Paul Van Dyk's favourite music software
17th Sep 2012 | 11:35
“I used to do most of my productions in Logic, and then five or six years ago I started with Ableton in my live setup. The more I learnt about the program, the more I started making music with it.
“For my latest album, 90% of it was produced, composed and arranged in Ableton. To me it has a more organic, natural flow. It seems much faster, too - if you have an idea, it’s quicker to make it happen.
“Of course, you can make a lot of mistakes in Ableton. When it comes to the different elements, you have to be very careful with what you use. Drums should really be within the beat as otherwise they lose their kick, their impact. You really need to handle that program well in order to have things sounding right. So in that way Logic is easier, but in terms of composing, I prefer Ableton these days.”
Apple Logic Pro
“I’ve been using Logic since the mid-90s. I really like some of the stuff that comes with it - like the compression. So, sometimes I make a track, take all the channels, render them down in Ableton and then put everything into Logic and mix it all down in there.
“How much I use it depends on the track - if I want a certain sound that I can’t get anywhere else, I’ll do it in Logic. But it’s become more and more a secondary program in my studio.”
Rob Papen SubBoomBass
“I like all Rob Papen’s stuff, and SubBoomBass is one of my favourites. There are some really great bass sounds in there. The sequencer is a cool, funky, creative tool to play around with - it enables you to have some creative moments just by trying things out. I used it for the bassline on Rock This from the new album - it’s a dirty, farty bass.”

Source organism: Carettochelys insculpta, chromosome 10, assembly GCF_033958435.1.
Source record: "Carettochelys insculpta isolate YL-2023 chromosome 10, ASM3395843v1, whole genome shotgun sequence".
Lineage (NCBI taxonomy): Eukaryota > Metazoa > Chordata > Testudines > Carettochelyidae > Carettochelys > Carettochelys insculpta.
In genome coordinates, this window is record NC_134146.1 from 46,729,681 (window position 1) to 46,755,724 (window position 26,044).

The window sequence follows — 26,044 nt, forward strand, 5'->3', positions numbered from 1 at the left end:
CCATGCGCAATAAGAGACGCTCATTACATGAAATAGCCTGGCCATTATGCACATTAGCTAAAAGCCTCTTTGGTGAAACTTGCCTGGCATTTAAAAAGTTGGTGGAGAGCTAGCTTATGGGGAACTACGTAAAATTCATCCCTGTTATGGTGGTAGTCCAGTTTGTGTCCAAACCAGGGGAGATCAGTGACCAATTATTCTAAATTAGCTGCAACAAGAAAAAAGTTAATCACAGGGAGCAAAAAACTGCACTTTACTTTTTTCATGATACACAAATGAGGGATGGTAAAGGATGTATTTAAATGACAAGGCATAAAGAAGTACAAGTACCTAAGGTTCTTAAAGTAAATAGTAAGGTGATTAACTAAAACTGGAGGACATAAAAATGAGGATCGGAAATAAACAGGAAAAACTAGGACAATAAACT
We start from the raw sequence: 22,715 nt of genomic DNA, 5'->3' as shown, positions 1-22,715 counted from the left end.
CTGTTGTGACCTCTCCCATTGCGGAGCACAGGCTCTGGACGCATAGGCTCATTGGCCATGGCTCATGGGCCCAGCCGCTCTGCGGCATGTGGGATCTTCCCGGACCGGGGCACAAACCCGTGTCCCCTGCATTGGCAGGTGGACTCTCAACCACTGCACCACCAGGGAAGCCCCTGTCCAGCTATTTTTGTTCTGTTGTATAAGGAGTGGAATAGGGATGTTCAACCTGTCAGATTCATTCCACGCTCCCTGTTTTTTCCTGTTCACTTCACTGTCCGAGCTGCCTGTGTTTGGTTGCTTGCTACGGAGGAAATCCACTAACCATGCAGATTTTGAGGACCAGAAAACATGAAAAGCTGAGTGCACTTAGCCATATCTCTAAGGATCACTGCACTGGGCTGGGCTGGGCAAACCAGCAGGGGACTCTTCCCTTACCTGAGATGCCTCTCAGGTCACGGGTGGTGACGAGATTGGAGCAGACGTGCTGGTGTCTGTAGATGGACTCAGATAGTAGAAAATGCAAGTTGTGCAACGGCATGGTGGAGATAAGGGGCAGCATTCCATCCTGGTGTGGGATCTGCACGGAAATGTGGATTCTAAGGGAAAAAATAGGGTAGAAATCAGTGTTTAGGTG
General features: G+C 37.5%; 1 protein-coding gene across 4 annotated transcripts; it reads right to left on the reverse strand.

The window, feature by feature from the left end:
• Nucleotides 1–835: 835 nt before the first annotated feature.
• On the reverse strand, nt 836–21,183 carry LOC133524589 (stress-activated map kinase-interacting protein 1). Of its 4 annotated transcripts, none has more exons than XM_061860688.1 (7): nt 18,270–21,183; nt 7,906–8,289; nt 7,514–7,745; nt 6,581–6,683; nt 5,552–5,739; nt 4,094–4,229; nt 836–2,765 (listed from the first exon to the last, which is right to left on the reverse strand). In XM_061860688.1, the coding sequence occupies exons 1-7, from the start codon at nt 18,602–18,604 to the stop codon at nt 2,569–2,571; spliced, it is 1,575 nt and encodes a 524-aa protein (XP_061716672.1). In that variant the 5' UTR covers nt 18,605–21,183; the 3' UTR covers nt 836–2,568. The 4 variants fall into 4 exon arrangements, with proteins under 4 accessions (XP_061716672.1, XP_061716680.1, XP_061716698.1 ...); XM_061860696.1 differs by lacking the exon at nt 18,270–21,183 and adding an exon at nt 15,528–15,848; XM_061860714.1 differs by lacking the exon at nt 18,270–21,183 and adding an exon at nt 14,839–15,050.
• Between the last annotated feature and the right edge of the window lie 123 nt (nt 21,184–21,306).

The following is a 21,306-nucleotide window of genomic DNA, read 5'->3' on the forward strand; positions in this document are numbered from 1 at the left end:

iZotope Ozone 5
“I have a clear idea about how things should sound, so before I start, I put Ozone in on a very neutral level. Then I produce against the mastering, so that everything still sounds as crisp and cool and not crunched or punched, but is already being compressed. In the end, everything sounds the way I want it without afterwards putting compression on it.
“Why do I like it so much? It just makes amazing sounds. If you have a production where the vocals are a little low, you can really get something out of it. And if you use it not for mastering but, for example, put it on some hats or something, you get some amazing stereo imaging - wide open space.”
Paul Van Dyk’s new album Evolution is out now.